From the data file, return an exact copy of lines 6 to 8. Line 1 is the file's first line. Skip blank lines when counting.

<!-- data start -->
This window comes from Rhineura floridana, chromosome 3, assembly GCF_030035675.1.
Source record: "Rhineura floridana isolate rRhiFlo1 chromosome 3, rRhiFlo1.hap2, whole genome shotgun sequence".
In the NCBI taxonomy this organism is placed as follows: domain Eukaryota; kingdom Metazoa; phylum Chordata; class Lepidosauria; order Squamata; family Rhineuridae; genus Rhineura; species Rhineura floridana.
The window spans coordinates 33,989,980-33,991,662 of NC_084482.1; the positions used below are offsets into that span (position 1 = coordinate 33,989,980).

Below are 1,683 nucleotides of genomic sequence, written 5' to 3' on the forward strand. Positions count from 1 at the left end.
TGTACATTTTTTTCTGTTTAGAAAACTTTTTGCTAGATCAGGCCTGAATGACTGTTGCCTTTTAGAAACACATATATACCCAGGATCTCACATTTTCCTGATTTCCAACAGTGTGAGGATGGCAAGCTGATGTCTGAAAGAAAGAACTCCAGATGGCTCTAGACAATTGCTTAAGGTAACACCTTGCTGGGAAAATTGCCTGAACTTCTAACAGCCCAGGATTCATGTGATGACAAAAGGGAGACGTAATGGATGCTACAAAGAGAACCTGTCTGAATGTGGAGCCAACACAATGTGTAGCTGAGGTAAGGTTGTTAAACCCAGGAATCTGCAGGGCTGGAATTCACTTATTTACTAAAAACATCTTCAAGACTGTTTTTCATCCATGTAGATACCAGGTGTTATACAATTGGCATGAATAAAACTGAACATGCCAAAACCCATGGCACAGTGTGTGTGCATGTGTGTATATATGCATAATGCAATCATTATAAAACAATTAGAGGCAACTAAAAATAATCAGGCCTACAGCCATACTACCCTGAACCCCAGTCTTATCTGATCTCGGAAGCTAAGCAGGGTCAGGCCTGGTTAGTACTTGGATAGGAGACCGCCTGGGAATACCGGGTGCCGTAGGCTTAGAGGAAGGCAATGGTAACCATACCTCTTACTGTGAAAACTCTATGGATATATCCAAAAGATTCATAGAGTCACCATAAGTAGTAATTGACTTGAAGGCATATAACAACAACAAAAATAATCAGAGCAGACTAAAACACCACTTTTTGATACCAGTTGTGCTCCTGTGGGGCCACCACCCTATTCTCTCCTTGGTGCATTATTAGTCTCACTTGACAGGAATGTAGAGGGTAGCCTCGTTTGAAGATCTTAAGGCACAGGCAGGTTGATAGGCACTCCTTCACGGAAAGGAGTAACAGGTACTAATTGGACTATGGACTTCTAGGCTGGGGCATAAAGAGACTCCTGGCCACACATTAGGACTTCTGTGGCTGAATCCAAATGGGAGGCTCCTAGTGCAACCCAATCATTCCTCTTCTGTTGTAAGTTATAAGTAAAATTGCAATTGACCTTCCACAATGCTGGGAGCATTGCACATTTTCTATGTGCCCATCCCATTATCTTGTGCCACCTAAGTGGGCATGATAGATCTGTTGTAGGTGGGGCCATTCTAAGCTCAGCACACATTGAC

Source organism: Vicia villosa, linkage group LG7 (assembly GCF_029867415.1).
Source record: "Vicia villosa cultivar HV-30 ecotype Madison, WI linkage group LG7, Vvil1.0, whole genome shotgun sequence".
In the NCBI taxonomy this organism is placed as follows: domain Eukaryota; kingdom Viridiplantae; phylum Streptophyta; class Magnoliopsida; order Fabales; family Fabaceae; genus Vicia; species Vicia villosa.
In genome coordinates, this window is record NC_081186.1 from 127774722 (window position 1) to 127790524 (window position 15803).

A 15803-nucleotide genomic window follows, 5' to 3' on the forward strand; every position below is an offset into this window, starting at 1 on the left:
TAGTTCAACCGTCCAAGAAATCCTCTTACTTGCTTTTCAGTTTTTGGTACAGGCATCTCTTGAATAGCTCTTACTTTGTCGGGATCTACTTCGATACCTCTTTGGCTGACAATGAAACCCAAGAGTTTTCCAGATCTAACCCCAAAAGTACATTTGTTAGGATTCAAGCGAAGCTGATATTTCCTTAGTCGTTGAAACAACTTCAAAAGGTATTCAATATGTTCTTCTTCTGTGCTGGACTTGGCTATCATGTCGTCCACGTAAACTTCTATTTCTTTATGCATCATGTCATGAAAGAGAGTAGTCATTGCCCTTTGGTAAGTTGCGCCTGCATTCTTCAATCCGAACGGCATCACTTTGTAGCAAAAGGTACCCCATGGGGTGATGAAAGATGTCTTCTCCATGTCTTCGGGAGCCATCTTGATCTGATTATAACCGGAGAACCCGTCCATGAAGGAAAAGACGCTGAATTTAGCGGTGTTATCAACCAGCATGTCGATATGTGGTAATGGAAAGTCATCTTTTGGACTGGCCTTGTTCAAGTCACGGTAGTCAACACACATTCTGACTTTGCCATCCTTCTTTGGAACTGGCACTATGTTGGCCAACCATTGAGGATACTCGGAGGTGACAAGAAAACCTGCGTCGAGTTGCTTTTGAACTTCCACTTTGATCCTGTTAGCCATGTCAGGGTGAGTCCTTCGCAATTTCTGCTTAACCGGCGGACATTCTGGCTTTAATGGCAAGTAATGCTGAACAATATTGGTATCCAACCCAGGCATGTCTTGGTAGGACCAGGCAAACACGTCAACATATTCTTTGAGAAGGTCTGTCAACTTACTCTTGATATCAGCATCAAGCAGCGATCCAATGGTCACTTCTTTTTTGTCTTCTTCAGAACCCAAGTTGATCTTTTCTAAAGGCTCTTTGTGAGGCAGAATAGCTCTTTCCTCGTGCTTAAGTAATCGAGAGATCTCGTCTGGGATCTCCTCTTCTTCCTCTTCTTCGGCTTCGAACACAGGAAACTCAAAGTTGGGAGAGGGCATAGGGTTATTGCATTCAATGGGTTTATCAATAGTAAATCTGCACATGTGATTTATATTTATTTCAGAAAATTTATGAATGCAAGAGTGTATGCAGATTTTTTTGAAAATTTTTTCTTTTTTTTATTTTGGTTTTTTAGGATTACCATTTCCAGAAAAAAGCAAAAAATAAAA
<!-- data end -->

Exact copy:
TGTACATTTTTTTCTGTTTAGAAAACTTTTTGCTAGATCAGGCCTGAATGACTGTTGCCTTTTAGAAACACATATATACCCAGGATCTCACATTTTCCTGATTTCCAACAGTGTGAGGATGGCAAGCTGATGTCTGAAAGAAAGAACTCCAGATGGCTCTAGACAATTGCTTAAGGTAACACCTTGCTGGGAAAATTGCCTGAACTTCTAACAGCCCAGGATTCATGTGATGACAAAAGGGAGACGTAATGGATGCTACAAAGAGAACCTGTCTGAATGTGGAGCCAACACAATGTGTAGCTGAGGTAAGGTTGTTAAACCCAGGAATCTGCAGGGCTGGAATTCACTTATTTACTAAAAACATCTTCAAGACTGTTTTTCATCCATGTAGATACCAGGTGTTATACAATTGGCATGAATAAAACTGAACATGCCAAAACCCATGGCACAGTGTGTGTGCATGTGTGTATATATGCATAATGCAATCATTATAAAACAATTAGAGGCAACTAAAAATAATCAGGCCTACAGCCATACTACCCTGAACCCCAGTCTTATCTGATCTCGGAAGCTAAGCAGGGTCAGGCCTGGTTAGTACTTGGATAGGAGACCGCCTGGGAATACCGGGTGCCGTAGGCTTAGAGGAAGGCAATGGTAACCATACCTCTTACTGTGAAAACTCTATGGATATATCCAAAAGATTCATAGAGTCACCATAAGTAGTAATTGACTTGAAGGCATATAACAACAACAAAAATAATCAGAGCAGACTAAAACACCACTTTTTGATACCAGTTGTGCTCCTGTGGGGCCACCACCCTATTCTCTCCTTGGTGCATTATTAGTCTCACTTGACAGGAATGTAGAGGGTAGCCTCGTTTGAAGATCTTAAGGCACAGGCAGGTTGATAGGCACTCCTTCACGGAAAGGAGTAACAGGTACTAATTGGACTATGGACTTCTAGGCTGGGGCATAAAGAGACTCCTGGCCACACATTAGGACTTCTGTGGCTGAATCCAAATGGGAGGCTCCTAGTGCAACCCAATCATTCCTCTTCTGTTGTAAGTTATAAGTAAAATTGCAATTGACCTTCCACAATGCTGGGAGCATTGCACATTTTCTATGTGCCCATCCCATTATCTTGTGCCACCTAAGTGGGCATGATAGATCTGTTGTAGGTGGGGCCATTCTAAGCTCAGCACACATTGAC

Source organism: Vicia villosa, linkage group LG7 (assembly GCF_029867415.1).
Source record: "Vicia villosa cultivar HV-30 ecotype Madison, WI linkage group LG7, Vvil1.0, whole genome shotgun sequence".